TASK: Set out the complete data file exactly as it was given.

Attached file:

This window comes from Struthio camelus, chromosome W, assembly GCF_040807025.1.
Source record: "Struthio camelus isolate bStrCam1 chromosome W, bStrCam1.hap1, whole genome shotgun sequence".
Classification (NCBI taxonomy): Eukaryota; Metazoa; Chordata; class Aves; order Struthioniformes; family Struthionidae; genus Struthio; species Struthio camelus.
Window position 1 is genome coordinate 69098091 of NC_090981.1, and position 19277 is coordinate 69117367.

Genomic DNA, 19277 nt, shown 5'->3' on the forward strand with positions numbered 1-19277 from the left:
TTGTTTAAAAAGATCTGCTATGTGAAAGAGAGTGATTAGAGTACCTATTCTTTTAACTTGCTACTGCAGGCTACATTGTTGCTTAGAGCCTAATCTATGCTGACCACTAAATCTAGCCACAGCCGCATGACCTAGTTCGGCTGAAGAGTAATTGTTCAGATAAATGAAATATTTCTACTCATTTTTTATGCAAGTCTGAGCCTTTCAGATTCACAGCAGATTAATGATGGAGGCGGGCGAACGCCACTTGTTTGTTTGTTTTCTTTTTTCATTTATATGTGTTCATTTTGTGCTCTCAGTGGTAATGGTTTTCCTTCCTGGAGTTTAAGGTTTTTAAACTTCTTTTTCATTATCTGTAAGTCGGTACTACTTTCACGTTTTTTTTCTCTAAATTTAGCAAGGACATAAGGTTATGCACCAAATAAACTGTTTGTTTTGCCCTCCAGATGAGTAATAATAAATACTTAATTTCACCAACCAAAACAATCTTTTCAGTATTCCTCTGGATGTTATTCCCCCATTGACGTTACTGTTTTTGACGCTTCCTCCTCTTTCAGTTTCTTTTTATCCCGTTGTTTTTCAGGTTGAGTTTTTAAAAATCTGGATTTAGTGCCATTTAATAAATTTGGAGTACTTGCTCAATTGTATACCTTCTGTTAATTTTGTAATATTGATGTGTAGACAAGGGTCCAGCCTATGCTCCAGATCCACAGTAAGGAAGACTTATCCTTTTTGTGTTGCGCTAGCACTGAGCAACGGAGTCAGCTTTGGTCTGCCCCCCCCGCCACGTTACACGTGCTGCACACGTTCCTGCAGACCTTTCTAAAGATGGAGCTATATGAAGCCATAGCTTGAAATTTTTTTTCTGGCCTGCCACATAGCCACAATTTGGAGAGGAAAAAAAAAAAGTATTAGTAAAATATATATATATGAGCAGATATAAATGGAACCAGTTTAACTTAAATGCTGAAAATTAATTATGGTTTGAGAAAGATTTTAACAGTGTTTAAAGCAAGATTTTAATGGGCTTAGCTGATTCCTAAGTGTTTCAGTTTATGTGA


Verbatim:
This window comes from Struthio camelus, chromosome W, assembly GCF_040807025.1.
Source record: "Struthio camelus isolate bStrCam1 chromosome W, bStrCam1.hap1, whole genome shotgun sequence".
Classification (NCBI taxonomy): Eukaryota; Metazoa; Chordata; class Aves; order Struthioniformes; family Struthionidae; genus Struthio; species Struthio camelus.
Window position 1 is genome coordinate 69098091 of NC_090981.1, and position 19277 is coordinate 69117367.

Genomic DNA, 19277 nt, shown 5'->3' on the forward strand with positions numbered 1-19277 from the left:
TTGTTTAAAAAGATCTGCTATGTGAAAGAGAGTGATTAGAGTACCTATTCTTTTAACTTGCTACTGCAGGCTACATTGTTGCTTAGAGCCTAATCTATGCTGACCACTAAATCTAGCCACAGCCGCATGACCTAGTTCGGCTGAAGAGTAATTGTTCAGATAAATGAAATATTTCTACTCATTTTTTATGCAAGTCTGAGCCTTTCAGATTCACAGCAGATTAATGATGGAGGCGGGCGAACGCCACTTGTTTGTTTGTTTTCTTTTTTCATTTATATGTGTTCATTTTGTGCTCTCAGTGGTAATGGTTTTCCTTCCTGGAGTTTAAGGTTTTTAAACTTCTTTTTCATTATCTGTAAGTCGGTACTACTTTCACGTTTTTTTTCTCTAAATTTAGCAAGGACATAAGGTTATGCACCAAATAAACTGTTTGTTTTGCCCTCCAGATGAGTAATAATAAATACTTAATTTCACCAACCAAAACAATCTTTTCAGTATTCCTCTGGATGTTATTCCCCCATTGACGTTACTGTTTTTGACGCTTCCTCCTCTTTCAGTTTCTTTTTATCCCGTTGTTTTTCAGGTTGAGTTTTTAAAAATCTGGATTTAGTGCCATTTAATAAATTTGGAGTACTTGCTCAATTGTATACCTTCTGTTAATTTTGTAATATTGATGTGTAGACAAGGGTCCAGCCTATGCTCCAGATCCACAGTAAGGAAGACTTATCCTTTTTGTGTTGCGCTAGCACTGAGCAACGGAGTCAGCTTTGGTCTGCCCCCCCCGCCACGTTACACGTGCTGCACACGTTCCTGCAGACCTTTCTAAAGATGGAGCTATATGAAGCCATAGCTTGAAATTTTTTTTCTGGCCTGCCACATAGCCACAATTTGGAGAGGAAAAAAAAAAAGTATTAGTAAAATATATATATATGAGCAGATATAAATGGAACCAGTTTAACTTAAATGCTGAAAATTAATTATGGTTTGAGAAAGATTTTAACAGTGTTTAAAGCAAGATTTTAATGGGCTTAGCTGATTCCTAAGTGTTTCAGTTTATGTGA